There are several thoughts that emerged from reading the city's responses.

However, first, I want to begin on a positive note. Our counterparts in Woodland at the Woodland Journal have been focused heavily on the Woodland school district's response to the Grand Jury report. For those unhappy that the city of Davis is spending $35,000 on its investigation, the Woodland School District is paying about $80,000 according to one board member who characterizes the response as: "Half of the responses are lies. The other half doesn’t make sense." The Woodland Journal believes that the findings have been whitewashed.

Thus the city of Davis seems to be at least on the surface taking this far more seriously than the Woodland school district. The city after initially having a response that suggested complete denial of the charges in the Grand Jury report is taking things very seriously and there will be a full and fair investigation.
The Vanguard fully understands that this response is preliminary. The Grand Jury's recommendations frankly were too modest to begin with and thus could be responded to prior to a full investigation. While these are good recommendations to follow regardless of the outcome, they are not sufficient if the allegations are shown to be accurate.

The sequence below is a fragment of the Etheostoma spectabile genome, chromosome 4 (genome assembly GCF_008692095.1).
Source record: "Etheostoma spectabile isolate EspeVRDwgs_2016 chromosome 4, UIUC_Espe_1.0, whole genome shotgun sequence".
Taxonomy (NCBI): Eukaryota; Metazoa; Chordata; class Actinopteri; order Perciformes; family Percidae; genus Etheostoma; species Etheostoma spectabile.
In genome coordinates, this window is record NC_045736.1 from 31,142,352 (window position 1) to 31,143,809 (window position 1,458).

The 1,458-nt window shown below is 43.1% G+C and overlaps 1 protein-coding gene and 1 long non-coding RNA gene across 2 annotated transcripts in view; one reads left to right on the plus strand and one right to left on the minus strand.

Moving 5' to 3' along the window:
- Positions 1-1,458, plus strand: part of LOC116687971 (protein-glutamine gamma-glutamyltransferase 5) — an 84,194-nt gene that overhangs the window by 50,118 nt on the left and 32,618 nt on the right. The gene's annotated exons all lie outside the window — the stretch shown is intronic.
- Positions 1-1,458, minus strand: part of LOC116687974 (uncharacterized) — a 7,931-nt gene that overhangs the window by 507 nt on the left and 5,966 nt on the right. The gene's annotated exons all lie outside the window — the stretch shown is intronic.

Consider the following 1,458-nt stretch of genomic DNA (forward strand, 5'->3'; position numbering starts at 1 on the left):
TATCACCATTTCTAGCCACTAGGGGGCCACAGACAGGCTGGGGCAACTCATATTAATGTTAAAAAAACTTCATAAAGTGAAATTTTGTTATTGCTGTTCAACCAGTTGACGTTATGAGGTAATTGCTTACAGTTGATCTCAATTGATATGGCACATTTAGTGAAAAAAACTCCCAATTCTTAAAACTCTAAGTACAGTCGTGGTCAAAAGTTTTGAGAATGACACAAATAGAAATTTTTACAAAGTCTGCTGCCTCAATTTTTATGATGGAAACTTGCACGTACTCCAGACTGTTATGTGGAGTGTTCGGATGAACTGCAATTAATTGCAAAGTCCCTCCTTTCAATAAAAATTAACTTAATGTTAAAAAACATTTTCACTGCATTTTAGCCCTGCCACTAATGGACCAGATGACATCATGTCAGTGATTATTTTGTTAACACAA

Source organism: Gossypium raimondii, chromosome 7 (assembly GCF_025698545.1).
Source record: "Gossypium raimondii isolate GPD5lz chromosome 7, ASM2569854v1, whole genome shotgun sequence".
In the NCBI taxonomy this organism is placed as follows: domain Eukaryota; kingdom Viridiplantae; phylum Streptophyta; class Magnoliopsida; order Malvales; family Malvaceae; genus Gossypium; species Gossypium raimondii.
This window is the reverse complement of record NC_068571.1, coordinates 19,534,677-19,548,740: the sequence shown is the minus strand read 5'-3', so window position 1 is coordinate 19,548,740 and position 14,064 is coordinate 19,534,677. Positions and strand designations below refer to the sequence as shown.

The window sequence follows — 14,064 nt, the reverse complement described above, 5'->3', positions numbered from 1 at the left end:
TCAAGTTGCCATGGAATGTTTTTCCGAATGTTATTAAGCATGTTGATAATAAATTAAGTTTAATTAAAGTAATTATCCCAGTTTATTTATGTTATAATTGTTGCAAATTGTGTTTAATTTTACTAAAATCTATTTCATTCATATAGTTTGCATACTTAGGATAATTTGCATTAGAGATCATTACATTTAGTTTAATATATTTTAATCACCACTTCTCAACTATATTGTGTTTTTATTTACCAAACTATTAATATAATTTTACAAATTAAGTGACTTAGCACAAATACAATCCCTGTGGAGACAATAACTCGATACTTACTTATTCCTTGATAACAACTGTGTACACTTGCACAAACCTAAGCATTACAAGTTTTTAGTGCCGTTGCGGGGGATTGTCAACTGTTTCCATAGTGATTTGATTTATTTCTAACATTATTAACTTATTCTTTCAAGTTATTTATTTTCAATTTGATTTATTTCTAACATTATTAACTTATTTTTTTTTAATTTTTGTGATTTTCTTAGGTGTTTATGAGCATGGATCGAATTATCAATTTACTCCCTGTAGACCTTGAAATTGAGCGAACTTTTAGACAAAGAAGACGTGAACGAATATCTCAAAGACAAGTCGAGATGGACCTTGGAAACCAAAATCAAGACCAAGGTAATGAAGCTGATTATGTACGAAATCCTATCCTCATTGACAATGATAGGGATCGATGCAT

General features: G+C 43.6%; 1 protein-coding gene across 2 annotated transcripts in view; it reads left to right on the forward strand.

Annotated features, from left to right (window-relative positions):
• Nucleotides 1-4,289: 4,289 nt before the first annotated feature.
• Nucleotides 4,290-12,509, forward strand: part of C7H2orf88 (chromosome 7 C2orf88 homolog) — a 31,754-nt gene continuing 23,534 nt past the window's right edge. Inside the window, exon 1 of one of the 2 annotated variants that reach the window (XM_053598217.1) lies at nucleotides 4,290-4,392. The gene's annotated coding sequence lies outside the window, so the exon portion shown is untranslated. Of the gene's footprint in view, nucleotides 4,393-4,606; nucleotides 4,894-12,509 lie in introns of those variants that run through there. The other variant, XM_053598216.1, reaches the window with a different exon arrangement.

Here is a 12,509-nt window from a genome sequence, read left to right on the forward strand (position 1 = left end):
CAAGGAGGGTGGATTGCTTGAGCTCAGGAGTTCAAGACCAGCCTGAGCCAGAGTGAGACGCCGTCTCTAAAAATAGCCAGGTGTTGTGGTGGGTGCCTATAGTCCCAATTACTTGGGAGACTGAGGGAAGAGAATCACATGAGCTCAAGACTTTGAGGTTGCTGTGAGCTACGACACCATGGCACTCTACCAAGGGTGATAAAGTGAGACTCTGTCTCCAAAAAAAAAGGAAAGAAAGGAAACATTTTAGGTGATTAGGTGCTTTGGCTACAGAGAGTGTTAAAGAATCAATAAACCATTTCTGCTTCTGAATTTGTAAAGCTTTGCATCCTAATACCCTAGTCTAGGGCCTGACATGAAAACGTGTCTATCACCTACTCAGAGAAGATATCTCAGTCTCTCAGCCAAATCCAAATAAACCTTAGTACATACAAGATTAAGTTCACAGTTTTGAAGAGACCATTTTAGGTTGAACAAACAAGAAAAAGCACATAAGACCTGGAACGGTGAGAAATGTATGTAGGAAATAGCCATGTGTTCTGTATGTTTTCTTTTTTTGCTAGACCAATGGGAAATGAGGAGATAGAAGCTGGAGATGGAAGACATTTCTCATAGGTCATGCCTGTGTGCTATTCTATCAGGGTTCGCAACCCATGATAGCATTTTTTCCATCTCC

Even to those very basic recommendations, I do not feel that the city's initial response goes far enough.

Let me provide one basic example--one of the recommendations is that "all City and DFD policies related to drug and alcohol use should be enforced." The city's response to this is that it does and that they will "redistribute its drug and alcohol policies to all employees." That does not seem to go far enough. The real question is how they are going to enforce their drug and alcohol policies. Granted that if there is shown to be a problem with drinking specifically, the city may take additional steps, but it seems even in the interim the city could have had a stronger response than the one they gave.

The real test for the city will obviously occur once the report by Bob Aaronson is complete. At that time we will see how if the city is willing to take strong actions, should they be warranted. In the meantime these responses seem to be a formality designed to technically response to the Grand Jury without any kind of substance or initiative. From that standpoint, it seems the city could have done a bit more even at this time in response to very serious allegations.

---Doug Paul Davis reporting